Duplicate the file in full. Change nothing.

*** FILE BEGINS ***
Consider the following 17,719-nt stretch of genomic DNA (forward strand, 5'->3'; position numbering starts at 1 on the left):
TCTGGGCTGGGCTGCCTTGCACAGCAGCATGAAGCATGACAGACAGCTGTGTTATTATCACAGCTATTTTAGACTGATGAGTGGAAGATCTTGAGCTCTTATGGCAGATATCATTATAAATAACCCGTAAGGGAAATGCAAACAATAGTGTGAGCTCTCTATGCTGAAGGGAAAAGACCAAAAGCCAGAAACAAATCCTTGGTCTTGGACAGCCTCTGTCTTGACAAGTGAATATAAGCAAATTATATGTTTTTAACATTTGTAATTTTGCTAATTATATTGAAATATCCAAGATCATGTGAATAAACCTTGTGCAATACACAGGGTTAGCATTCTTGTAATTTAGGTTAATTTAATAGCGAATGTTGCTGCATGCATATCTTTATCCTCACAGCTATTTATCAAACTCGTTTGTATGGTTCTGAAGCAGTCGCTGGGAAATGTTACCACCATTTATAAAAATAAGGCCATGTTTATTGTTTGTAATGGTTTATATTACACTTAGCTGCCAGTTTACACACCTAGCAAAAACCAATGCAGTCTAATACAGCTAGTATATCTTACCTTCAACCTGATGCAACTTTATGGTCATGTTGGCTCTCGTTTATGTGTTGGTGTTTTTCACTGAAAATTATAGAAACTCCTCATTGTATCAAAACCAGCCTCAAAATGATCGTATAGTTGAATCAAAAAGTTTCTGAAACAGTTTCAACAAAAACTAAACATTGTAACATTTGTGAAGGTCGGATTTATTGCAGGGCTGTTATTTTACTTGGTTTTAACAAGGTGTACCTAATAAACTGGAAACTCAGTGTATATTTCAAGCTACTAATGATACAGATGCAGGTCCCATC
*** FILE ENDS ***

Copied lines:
Consider the following 17,719-nt stretch of genomic DNA (forward strand, 5'->3'; position numbering starts at 1 on the left):
TCTGGGCTGGGCTGCCTTGCACAGCAGCATGAAGCATGACAGACAGCTGTGTTATTATCACAGCTATTTTAGACTGATGAGTGGAAGATCTTGAGCTCTTATGGCAGATATCATTATAAATAACCCGTAAGGGAAATGCAAACAATAGTGTGAGCTCTCTATGCTGAAGGGAAAAGACCAAAAGCCAGAAACAAATCCTTGGTCTTGGACAGCCTCTGTCTTGACAAGTGAATATAAGCAAATTATATGTTTTTAACATTTGTAATTTTGCTAATTATATTGAAATATCCAAGATCATGTGAATAAACCTTGTGCAATACACAGGGTTAGCATTCTTGTAATTTAGGTTAATTTAATAGCGAATGTTGCTGCATGCATATCTTTATCCTCACAGCTATTTATCAAACTCGTTTGTATGGTTCTGAAGCAGTCGCTGGGAAATGTTACCACCATTTATAAAAATAAGGCCATGTTTATTGTTTGTAATGGTTTATATTACACTTAGCTGCCAGTTTACACACCTAGCAAAAACCAATGCAGTCTAATACAGCTAGTATATCTTACCTTCAACCTGATGCAACTTTATGGTCATGTTGGCTCTCGTTTATGTGTTGGTGTTTTTCACTGAAAATTATAGAAACTCCTCATTGTATCAAAACCAGCCTCAAAATGATCGTATAGTTGAATCAAAAAGTTTCTGAAACAGTTTCAACAAAAACTAAACATTGTAACATTTGTGAAGGTCGGATTTATTGCAGGGCTGTTATTTTACTTGGTTTTAACAAGGTGTACCTAATAAACTGGAAACTCAGTGTATATTTCAAGCTACTAATGATACAGATGCAGGTCCCATC